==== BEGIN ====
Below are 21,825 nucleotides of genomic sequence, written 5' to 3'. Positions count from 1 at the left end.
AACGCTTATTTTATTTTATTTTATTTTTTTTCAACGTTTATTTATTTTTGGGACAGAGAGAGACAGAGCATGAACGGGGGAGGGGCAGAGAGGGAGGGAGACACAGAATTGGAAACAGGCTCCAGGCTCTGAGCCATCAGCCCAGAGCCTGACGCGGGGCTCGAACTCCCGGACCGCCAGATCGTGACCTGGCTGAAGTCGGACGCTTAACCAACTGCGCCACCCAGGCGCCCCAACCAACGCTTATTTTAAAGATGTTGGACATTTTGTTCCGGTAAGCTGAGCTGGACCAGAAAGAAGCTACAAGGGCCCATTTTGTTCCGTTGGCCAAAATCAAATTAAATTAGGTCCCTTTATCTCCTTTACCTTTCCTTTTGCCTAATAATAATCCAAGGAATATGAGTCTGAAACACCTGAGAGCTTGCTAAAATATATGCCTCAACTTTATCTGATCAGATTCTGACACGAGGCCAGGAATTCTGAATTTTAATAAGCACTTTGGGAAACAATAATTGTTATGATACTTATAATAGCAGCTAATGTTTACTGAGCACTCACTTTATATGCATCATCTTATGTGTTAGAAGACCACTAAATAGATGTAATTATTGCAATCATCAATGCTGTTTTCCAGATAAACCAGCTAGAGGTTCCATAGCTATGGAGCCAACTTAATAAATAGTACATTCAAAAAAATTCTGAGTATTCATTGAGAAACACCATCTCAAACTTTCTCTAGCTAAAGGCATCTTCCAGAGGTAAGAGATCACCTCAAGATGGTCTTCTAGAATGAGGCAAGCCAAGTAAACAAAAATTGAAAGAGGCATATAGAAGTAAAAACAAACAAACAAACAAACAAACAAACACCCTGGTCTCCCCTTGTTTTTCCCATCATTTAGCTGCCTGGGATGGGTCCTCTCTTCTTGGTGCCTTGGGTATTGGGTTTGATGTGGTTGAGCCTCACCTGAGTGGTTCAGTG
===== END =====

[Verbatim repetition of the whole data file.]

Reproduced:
Below are 21,825 nucleotides of genomic sequence, written 5' to 3'. Positions count from 1 at the left end.
AACGCTTATTTTATTTTATTTTATTTTTTTTCAACGTTTATTTATTTTTGGGACAGAGAGAGACAGAGCATGAACGGGGGAGGGGCAGAGAGGGAGGGAGACACAGAATTGGAAACAGGCTCCAGGCTCTGAGCCATCAGCCCAGAGCCTGACGCGGGGCTCGAACTCCCGGACCGCCAGATCGTGACCTGGCTGAAGTCGGACGCTTAACCAACTGCGCCACCCAGGCGCCCCAACCAACGCTTATTTTAAAGATGTTGGACATTTTGTTCCGGTAAGCTGAGCTGGACCAGAAAGAAGCTACAAGGGCCCATTTTGTTCCGTTGGCCAAAATCAAATTAAATTAGGTCCCTTTATCTCCTTTACCTTTCCTTTTGCCTAATAATAATCCAAGGAATATGAGTCTGAAACACCTGAGAGCTTGCTAAAATATATGCCTCAACTTTATCTGATCAGATTCTGACACGAGGCCAGGAATTCTGAATTTTAATAAGCACTTTGGGAAACAATAATTGTTATGATACTTATAATAGCAGCTAATGTTTACTGAGCACTCACTTTATATGCATCATCTTATGTGTTAGAAGACCACTAAATAGATGTAATTATTGCAATCATCAATGCTGTTTTCCAGATAAACCAGCTAGAGGTTCCATAGCTATGGAGCCAACTTAATAAATAGTACATTCAAAAAAATTCTGAGTATTCATTGAGAAACACCATCTCAAACTTTCTCTAGCTAAAGGCATCTTCCAGAGGTAAGAGATCACCTCAAGATGGTCTTCTAGAATGAGGCAAGCCAAGTAAACAAAAATTGAAAGAGGCATATAGAAGTAAAAACAAACAAACAAACAAACAAACAAACACCCTGGTCTCCCCTTGTTTTTCCCATCATTTAGCTGCCTGGGATGGGTCCTCTCTTCTTGGTGCCTTGGGTATTGGGTTTGATGTGGTTGAGCCTCACCTGAGTGGTTCAGTG